patent office

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patent office

n.
A government bureau that grants applications for patents.
American Heritage® Dictionary of the English Language, Fifth Edition. Copyright © 2016 by Houghton Mifflin Harcourt Publishing Company. Published by Houghton Mifflin Harcourt Publishing Company. All rights reserved.

Patent Office

(ˈpætənt)
n
1. (Government, Politics & Diplomacy) a government department that issues patents. Abbreviation: Pat. Off
2. (Law) a government department that issues patents. Abbreviation: Pat. Off
Collins English Dictionary – Complete and Unabridged, 12th Edition 2014 © HarperCollins Publishers 1991, 1994, 1998, 2000, 2003, 2006, 2007, 2009, 2011, 2014
ThesaurusAntonymsRelated WordsSynonymsLegend:
Noun1.Patent Office - the government bureau in the Department of Commerce that keeps a record of patents and trademarks and grants new onesPatent Office - the government bureau in the Department of Commerce that keeps a record of patents and trademarks and grants new ones
Commerce Department, Department of Commerce, DoC, Commerce - the United States federal department that promotes and administers domestic and foreign trade (including management of the census and the patent office); created in 1913
bureau, federal agency, government agency, agency, office, authority - an administrative unit of government; "the Central Intelligence Agency"; "the Census Bureau"; "Office of Management and Budget"; "Tennessee Valley Authority"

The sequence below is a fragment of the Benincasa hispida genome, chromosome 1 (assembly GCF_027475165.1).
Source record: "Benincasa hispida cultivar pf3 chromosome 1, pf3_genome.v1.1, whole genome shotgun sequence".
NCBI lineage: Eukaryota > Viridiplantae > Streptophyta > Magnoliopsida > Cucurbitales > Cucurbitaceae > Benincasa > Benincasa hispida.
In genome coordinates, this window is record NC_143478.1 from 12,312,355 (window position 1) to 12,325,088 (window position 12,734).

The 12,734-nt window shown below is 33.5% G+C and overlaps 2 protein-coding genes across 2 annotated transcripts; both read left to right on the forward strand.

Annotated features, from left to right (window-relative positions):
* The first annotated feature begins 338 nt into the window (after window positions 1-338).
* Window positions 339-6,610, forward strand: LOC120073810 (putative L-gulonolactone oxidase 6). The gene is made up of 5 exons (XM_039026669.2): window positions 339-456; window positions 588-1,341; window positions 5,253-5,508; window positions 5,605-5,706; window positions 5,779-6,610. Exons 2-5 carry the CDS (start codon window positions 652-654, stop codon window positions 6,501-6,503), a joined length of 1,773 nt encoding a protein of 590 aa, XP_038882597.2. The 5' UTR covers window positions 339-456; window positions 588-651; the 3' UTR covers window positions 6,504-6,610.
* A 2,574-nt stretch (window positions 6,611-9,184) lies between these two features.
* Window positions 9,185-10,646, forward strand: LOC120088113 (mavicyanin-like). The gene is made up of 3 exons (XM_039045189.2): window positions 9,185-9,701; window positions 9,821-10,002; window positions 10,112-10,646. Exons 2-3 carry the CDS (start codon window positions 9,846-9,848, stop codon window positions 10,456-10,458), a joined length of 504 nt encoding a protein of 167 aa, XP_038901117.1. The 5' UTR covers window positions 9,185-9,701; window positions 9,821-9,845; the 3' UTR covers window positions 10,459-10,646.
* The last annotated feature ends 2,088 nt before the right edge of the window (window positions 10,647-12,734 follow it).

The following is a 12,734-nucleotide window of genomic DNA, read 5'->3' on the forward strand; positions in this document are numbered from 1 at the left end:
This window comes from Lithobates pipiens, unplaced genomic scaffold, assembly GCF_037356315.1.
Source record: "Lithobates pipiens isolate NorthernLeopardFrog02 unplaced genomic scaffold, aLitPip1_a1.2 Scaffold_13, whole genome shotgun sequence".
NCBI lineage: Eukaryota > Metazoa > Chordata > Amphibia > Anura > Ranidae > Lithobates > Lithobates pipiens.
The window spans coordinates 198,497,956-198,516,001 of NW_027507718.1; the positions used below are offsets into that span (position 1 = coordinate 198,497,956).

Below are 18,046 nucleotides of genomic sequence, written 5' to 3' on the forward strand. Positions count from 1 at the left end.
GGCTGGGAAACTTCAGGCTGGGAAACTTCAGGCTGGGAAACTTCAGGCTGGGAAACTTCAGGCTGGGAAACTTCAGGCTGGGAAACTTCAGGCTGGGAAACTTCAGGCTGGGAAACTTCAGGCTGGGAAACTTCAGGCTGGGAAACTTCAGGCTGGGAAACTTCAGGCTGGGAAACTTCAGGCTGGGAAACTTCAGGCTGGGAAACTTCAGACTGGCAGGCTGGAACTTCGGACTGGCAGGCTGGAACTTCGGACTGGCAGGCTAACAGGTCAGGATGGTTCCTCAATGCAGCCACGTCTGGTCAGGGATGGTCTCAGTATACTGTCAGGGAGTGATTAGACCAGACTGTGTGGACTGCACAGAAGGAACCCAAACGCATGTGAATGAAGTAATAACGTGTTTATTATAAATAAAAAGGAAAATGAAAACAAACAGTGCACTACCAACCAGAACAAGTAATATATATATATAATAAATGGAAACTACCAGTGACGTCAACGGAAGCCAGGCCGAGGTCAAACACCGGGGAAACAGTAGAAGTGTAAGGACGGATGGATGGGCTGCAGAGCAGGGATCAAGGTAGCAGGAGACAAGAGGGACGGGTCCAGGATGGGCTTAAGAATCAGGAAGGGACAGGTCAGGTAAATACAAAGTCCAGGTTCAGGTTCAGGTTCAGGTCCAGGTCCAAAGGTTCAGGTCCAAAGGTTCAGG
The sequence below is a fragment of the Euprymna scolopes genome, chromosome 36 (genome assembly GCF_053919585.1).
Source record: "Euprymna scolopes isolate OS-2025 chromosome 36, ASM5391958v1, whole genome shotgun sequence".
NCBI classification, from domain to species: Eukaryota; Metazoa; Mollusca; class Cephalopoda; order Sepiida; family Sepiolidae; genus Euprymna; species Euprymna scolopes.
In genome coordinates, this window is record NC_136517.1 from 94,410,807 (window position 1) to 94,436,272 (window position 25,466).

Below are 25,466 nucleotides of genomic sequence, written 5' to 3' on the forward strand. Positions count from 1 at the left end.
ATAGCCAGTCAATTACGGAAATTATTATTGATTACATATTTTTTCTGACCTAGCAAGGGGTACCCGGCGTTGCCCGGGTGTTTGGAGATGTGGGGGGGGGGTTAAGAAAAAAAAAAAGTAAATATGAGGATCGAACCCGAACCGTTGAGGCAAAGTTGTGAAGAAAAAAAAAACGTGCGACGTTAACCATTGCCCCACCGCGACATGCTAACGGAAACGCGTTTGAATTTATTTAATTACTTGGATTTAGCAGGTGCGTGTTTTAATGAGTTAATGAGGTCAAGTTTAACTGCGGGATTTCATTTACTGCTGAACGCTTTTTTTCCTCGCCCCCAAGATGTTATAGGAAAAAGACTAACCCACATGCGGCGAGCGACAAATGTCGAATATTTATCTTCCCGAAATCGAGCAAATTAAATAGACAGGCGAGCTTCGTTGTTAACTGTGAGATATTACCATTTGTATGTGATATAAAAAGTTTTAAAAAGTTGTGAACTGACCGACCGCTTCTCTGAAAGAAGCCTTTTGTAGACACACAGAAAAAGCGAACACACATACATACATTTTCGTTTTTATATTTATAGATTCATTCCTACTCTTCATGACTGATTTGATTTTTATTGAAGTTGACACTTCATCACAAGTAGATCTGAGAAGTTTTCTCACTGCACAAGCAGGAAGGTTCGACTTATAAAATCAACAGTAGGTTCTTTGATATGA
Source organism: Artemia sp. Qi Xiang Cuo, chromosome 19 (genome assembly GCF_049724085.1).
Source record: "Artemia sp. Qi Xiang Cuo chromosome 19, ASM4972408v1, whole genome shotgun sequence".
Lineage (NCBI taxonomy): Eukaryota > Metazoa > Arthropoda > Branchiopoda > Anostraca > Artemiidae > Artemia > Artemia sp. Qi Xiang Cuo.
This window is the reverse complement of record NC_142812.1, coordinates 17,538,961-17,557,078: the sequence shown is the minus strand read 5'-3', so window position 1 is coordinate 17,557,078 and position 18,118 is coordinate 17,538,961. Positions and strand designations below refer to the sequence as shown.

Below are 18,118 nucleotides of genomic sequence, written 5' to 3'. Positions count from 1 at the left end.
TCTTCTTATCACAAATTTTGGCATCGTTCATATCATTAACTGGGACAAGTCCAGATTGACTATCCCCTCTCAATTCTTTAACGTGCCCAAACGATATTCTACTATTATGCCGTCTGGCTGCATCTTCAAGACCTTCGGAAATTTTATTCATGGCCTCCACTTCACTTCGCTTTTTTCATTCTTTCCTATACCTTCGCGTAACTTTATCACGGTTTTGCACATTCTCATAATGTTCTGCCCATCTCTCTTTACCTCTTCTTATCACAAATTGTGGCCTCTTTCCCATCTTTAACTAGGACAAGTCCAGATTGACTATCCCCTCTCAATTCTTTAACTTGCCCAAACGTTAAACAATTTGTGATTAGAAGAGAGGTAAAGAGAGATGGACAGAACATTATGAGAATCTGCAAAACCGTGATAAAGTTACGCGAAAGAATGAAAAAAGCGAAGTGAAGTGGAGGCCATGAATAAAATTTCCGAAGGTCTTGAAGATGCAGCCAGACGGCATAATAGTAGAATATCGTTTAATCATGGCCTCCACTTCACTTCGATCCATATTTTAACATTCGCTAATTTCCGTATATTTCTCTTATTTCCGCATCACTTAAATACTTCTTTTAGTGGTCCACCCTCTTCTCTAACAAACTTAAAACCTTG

Based on WordNet 3.0, Farlex clipart collection. © 2003-2012 Princeton University, Farlex Inc.
Translations

Patent Office

n the Patent Officel'ufficio brevetti
Collins Italian Dictionary 1st Edition © HarperCollins Publishers 1995
References in periodicals archive ?
PAT. OFF. SOC'Y 363, 380 (1972) (summarizing the inequitable conduct test as containing materiality, intent, and reliance elements, but noting a trend toward striking down patents for intentional fraud irrespective of materiality, and noting that evidence of recklessness might suffice to establish the "intent" element); see also SULLIVAN, supra note 1, at 513 n.
PAT. OFF. SOC'Y 596, 603 (1967) ("What was formerly a shield, the defense of fraudulent procurement, may have been turned into a sword ...").
PAT. OFF. SOC'Y 3, 4 (1970) (noting that "strong evidence" of bad faith had been required in cases to that point and observing that mere invalidity based on the technicalities "[o]bviousness and prior art" had not yet been successfully asserted as a foundation for Walker Process claims).